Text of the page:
Originally posted by Buck Lovell on Tuesday, 10 January 2012 in Buck Lovell's - American Biker Blog
NO BRAKES MAKES IT A RACER
STAN DISHONGS 1946 HARLEY-DAVIDSON WR
Way back in 1946 flat track racing in major East Coast and West Coast cities attracted large crowds. Dirt tracks in the LA Basin and the San Francisco Bay Area pulled in serious money during weekend events. Flat track racing was all the rage due to the high speeds and very competitive nature of half mile and one mile circle track competitions. This Harley-Davidson, rigid frame, flathead motorcycle was restored by Bay area resident Stan Dishong, actually over restored (too much chrome plating) but none the less it's a handsome machine. If you'll notice, it has no brakes, front or rear. The rear wheel has two sprockets for quick final drive ratio changes. Simply flipping the rear wheel allows the opposite side sprocket to come into play. Stan was a long time Bay area resident and competitor at local tracks.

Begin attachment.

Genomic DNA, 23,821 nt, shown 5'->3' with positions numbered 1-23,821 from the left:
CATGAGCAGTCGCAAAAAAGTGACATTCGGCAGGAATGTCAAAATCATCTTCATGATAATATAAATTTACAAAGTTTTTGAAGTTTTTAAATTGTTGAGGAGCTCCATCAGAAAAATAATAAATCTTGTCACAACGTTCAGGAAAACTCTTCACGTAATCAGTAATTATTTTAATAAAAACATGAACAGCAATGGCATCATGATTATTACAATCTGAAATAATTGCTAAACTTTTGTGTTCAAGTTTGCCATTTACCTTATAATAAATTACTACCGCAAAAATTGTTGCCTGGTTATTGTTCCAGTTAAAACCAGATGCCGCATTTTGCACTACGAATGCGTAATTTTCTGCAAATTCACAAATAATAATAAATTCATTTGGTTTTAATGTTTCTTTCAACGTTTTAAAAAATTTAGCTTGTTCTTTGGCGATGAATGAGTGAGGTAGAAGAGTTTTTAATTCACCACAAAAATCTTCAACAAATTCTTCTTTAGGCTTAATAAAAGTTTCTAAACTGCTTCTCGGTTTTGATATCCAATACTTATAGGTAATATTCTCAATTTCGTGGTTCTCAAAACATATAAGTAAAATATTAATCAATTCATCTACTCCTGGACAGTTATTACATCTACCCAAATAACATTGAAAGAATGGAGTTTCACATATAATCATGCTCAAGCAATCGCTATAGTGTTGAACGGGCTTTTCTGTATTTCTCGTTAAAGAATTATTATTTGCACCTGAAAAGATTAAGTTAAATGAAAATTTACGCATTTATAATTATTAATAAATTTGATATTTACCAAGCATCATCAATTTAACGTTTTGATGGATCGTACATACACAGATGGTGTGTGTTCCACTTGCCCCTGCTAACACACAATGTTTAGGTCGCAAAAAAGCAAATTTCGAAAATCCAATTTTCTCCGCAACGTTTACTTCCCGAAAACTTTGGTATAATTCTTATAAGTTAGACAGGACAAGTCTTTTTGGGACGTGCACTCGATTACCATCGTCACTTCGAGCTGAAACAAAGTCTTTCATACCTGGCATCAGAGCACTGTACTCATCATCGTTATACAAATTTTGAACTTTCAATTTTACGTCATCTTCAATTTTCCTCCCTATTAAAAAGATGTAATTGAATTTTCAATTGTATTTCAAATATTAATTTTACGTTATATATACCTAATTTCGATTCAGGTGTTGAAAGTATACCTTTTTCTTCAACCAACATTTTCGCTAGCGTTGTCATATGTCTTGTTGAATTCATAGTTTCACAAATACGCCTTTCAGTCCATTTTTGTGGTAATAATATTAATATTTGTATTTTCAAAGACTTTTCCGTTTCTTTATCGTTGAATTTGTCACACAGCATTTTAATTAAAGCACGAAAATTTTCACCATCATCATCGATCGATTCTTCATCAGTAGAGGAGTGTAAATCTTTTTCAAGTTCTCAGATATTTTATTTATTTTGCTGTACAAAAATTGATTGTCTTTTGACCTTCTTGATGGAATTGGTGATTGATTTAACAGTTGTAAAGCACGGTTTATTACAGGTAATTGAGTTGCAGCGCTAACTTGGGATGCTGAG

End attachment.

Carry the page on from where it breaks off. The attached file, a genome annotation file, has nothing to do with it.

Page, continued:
It is this writer's opinion that Mr. Stan Dishong belongs in the National Motorcycle Museum Hall of Fame. He was a West Coast racing phenomenon during the mid 1950s thru the early 1960s. He was an expert drag racer, flat track racer, motor builder, innovator, and restorer. An application was made posthumously for his name to become one of those recognized as a Hall of Fame Member, but was rejected. The reason given was "he was too localized, not national enough." I must state here that the names of many other riders are in the Hall of Fame that didn't accomplish half of what Mr. Stan Dishong did during his long motorcycling career. I intend to petition the AMA National Motorcycle Museum to recognize this American motorcycle rider for what he is, a true blue Hall of Fame candidate that should be remembered for his outstanding contributions to American motorcycling. I'm hoping some of you readers will do some web surfing, and find out more about Stan Dishong, then supply me with that information. He deserves to be remembered by American motorcycle riders and bikers. I knew Stan for many years. I know I will never forget him, he was my kind of biker.